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  Unified Policy Enforcement
Telephony Denial of Service
Voice Fraud
  Modem & Network Security
  Service Abuse & Financial Losses
  Harassing, Threatening or Restricted Calls
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Telephony Denial of Service (TDoS)

>> Download our SecureLogix TDoS White Paper.

>> Additional TDoS Resources available on our SecureLogix TDOS Landing Page

Easily-accessible, low-cost VoIP tools and information needed to launch huge volumes of simultaneous, computer-generated IP calls have many serious security and operational implications for the enterprise. Parties engaged in flooding a bank of enterprise phone lines with volumes of simultaneous calls might be engaged in any number of attacks to disrupt operations or steal information and/or money. And although these calls are often originating as auto-generated IP calls, they can touch any enterprise voice network, whether traditional TDM or newer SIP-based VoIP/UC.

Some TDoS types of activities are annoying and disruptive to business, such as large quantities of voice spam experienced during normal business hours. Another more threatening example includes brute force telephony denial of service (TDoS) attacks aimed at crippling the organization´s voice services, IVR systems, or other resources in order to terrorize or disrupt normal business operations and revenues. But perhaps the most insidious and sophisticated forms of TDoS attacks are those that are coordinated with other types of fraudulent activities in order to steal money and information.

Some of these more sophisticated TDoS attacks are relatively new - the FBI was first notified about this type of attack back in November of 2009. However, it is even more alarming that these voice-related, often voice over IP (VoIP), attacks against U.S. businesses and their customers are rapidly increasing in severity, sophistication, and frequency. The FBI issued another urgent TDOS warning on May 11, 2010 noting a surge in TDOS-related schemes to help steal money from U.S. bank accounts. During these integrated attacks, the TDOS component is used as a critical diversion to help perpetrators complete their fraudulent transactions.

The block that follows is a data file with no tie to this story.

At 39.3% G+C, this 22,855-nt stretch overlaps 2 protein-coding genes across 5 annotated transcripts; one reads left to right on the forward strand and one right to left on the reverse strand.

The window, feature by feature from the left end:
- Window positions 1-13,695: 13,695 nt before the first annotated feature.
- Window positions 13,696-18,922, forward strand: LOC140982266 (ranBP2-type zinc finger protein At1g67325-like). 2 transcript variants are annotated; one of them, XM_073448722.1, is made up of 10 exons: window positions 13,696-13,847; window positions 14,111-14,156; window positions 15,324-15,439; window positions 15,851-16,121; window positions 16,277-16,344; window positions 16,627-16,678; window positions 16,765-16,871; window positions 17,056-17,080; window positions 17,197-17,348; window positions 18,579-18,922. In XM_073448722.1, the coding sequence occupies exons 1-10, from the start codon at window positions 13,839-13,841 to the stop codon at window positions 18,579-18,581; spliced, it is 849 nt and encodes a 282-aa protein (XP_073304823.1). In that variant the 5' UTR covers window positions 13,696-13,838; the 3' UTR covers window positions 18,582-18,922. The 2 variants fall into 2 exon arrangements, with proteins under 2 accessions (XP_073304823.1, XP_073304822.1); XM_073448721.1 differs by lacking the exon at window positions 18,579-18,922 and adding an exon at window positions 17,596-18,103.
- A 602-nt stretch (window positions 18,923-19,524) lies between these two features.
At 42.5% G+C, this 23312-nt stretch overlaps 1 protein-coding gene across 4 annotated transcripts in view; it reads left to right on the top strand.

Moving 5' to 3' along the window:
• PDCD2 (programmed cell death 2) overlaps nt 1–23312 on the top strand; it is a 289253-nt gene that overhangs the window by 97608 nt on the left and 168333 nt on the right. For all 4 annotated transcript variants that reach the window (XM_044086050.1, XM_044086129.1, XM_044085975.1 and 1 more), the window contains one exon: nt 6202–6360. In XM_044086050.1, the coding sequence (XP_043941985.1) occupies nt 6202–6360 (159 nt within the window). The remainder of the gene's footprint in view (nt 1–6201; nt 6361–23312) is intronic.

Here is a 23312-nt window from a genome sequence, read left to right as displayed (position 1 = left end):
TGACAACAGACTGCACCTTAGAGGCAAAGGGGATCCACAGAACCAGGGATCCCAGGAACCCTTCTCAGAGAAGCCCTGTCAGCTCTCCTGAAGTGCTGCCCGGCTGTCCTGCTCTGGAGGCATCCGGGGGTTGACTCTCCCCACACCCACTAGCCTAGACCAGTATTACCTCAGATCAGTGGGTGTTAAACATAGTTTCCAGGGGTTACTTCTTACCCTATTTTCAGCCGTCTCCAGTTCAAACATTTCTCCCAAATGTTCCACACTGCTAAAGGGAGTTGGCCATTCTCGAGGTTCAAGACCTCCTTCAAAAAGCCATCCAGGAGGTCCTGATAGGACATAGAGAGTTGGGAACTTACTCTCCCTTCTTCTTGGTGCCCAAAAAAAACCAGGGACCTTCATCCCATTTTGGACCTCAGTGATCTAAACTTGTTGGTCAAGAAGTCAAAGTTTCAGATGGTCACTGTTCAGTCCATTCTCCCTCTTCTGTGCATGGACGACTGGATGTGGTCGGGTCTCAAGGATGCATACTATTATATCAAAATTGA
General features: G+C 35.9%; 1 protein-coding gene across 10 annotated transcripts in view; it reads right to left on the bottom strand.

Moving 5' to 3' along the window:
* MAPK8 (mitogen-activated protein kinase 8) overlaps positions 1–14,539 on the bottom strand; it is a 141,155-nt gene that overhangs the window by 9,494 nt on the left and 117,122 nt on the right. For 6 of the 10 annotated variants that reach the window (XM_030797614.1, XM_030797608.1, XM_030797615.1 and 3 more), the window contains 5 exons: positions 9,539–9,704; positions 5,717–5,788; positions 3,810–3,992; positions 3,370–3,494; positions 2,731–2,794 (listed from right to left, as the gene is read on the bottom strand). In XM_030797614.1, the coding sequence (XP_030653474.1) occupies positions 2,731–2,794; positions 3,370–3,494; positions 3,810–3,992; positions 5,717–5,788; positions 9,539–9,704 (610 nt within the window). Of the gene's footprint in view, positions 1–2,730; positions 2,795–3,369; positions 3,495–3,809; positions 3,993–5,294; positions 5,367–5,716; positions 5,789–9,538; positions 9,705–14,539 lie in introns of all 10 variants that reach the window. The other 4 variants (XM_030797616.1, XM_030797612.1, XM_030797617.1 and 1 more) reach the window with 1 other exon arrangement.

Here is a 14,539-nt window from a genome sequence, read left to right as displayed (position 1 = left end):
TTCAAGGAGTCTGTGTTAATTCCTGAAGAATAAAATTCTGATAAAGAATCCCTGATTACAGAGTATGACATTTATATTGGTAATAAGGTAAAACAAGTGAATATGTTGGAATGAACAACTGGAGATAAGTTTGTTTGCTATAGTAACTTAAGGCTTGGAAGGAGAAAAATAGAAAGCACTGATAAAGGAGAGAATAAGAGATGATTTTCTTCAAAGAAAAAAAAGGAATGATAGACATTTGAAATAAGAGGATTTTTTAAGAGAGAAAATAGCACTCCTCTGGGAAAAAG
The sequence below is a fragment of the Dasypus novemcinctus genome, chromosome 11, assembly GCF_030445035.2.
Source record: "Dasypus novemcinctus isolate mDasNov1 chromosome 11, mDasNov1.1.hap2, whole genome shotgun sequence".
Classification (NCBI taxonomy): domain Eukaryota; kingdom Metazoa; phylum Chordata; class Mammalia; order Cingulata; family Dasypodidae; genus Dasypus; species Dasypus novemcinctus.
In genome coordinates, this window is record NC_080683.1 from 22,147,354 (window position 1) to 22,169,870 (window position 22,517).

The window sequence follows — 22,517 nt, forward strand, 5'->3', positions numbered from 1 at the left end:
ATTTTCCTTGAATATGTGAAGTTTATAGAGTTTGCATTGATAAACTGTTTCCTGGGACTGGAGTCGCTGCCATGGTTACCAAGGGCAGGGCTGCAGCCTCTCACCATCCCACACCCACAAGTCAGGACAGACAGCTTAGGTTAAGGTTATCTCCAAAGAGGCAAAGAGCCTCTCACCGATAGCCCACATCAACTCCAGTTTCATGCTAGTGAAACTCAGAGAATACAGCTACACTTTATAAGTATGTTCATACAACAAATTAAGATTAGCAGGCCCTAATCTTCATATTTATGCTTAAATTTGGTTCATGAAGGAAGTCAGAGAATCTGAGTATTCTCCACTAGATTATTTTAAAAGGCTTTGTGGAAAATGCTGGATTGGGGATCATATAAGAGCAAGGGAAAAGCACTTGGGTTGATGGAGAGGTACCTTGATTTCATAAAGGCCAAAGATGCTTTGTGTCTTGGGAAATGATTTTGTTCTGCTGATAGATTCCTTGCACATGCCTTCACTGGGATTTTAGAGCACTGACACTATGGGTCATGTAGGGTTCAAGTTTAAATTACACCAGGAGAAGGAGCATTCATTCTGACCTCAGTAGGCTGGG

One specific example attack occurs when a fraudster succeeds in disrupting or denying access to a company´s phone system. The most common TDoS attack is carried out in two parallel moves. Cyber thieves obtain account information and then contact institutions, changing information such as phone numbers, email addresses or even bank account numbers so that they can later access these accounts to transfer money or empty them. At the same time, they flood the business´ phone lines with spam calls in order to block verification calls coming in from the banks and other institutions. Since these calls cannot get through, and since victims don´t realize that something suspicious is going on - they think they are experiencing a glitch with their carriers - the attack goes undetected and is subsequently successful. As a result, bank, online trading and money management accounts are pillaged.

Another, more sophisticated attack is being initiated from within competitive local exchange carriers. Criminals target businesses with call centers and/or extensive IVR systems. They flood the systems with the intention of keeping the lines live as long as they can (they stay within IVR cues or if answered, play white noise, garbled, incomprehensible language or other sounds that make a listener pause before hanging up). During this diversion, criminals launch social engineering calls/schemes against contact center agents in an attempt to steal corporate or customer account information and identities which they later use to steal money from these same accounts. The longer the call is live, the more money the carrier receives for assisting in the transmission of the call.

TDoS attacks on businesses are profitable for criminals and are difficult for the enterprise to detect. Only upon recognition of financial loss, when employees report recurring calls with no caller on the line, or a location loses service completely, do companies take action and consider an attack a possibility.

The SecureLogix® ETM System provides an arsenal of tools to detect and mitigate TDoS attacks. The ETM System voice network firewall and Intrusion Prevention System (IPS) applications enable real-time detection and mitigation of attacks. The call recording application enables audio recording for new attack analysis. The usage management application enables generation of all manner of reports to analyze and document attacks.

 

 


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